The point of writing this post is to ask: do we seriously not know when such alleged events happen, or do we just look the other way ? Or are we too just too fearful of the response. Because if we are, let's just forget about talking about whistleblowers and accountability and corporate governance and accept that in the UK there is a protected elite, and a double standard.
As a businessman and a philanthropist, Sir Ken Olisa has done a huge amount of good. But his position in prominence now to the Royal Family might now mean he has no appetite at all for having his judgement questioned. If so, that is a real shame. Because I thought the rationale of honours and titles in the British system was designed to elevate people and encourage them to continue to behave at the high standard that got them there in the first place.
If you are still here, there's a good end to this story. The IOD, commenting tonight:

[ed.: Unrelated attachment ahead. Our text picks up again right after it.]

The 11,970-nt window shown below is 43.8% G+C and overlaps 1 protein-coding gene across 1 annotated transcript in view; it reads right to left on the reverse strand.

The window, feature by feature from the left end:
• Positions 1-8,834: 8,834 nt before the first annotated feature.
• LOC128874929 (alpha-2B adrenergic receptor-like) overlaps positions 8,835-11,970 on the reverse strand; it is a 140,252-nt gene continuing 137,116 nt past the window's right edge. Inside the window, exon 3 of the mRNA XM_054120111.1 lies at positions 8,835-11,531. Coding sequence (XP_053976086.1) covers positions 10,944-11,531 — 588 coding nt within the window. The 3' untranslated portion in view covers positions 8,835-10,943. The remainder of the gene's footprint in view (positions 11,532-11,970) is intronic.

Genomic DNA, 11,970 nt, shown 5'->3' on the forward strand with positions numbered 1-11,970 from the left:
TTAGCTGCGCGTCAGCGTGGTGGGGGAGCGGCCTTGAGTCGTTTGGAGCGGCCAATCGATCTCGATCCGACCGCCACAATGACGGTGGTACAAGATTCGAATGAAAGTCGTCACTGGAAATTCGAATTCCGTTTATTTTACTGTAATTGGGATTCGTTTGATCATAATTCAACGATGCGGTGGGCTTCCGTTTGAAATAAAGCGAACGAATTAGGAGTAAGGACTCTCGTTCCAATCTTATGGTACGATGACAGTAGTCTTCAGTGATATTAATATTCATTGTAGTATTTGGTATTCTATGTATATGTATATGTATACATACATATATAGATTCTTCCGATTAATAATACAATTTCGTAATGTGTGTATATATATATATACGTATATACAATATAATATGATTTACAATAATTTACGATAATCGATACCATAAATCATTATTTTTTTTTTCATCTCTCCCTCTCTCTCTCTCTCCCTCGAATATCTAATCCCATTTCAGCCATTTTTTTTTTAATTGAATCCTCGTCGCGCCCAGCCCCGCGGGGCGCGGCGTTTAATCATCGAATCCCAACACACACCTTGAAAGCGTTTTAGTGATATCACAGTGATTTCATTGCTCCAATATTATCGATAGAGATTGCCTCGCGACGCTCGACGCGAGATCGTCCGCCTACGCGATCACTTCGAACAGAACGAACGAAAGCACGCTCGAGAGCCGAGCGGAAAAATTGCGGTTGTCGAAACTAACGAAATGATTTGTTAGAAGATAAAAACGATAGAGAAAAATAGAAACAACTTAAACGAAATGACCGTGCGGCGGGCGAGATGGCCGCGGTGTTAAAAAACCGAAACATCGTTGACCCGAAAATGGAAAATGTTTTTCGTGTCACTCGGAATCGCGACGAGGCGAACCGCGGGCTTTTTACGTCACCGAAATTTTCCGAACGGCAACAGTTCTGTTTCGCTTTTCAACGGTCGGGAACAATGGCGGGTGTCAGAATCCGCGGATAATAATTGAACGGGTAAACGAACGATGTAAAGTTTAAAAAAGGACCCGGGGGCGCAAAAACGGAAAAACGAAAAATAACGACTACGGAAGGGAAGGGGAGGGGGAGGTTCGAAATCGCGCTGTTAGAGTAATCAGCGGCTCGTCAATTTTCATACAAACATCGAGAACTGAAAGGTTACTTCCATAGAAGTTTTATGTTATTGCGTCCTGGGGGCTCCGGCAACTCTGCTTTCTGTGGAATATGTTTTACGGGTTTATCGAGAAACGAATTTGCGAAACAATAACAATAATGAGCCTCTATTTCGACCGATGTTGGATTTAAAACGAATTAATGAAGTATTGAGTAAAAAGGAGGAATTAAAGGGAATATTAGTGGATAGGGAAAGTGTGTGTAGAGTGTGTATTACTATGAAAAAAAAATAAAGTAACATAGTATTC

“This is a victory for ordinary staff members, who had the courage to risk jeopardising their careers, to speak out and make complaints about the conduct and language of people in very senior positions.
This is a victory also for good governance. Our HR department took these complaints seriously and instigated a truly independent process through an external law firm, which fully and fairly considered the allegations before producing their conclusion in a final report that the majority of the allegations were true. (my emphasis)
Today marks the start of a new era for the IoD where we are free to focus on modernisation, where we are able to share our learnings from this difficult challenge with other companies across the country who find themselves in extraordinary circumstances. The new IoD will strive to be even more supportive and collaborative, reflecting the culture of its courageous staff members.” : Stephen Martin, Director General of the IOD.
Let's see how much coverage that gets tomorrow, shall we ? Because that's part of the nitty-gritty, in my view, of better corporate governance and better corporate culture. Perhaps we need more dull people - as Richard Lambert famously said bankers would have to become.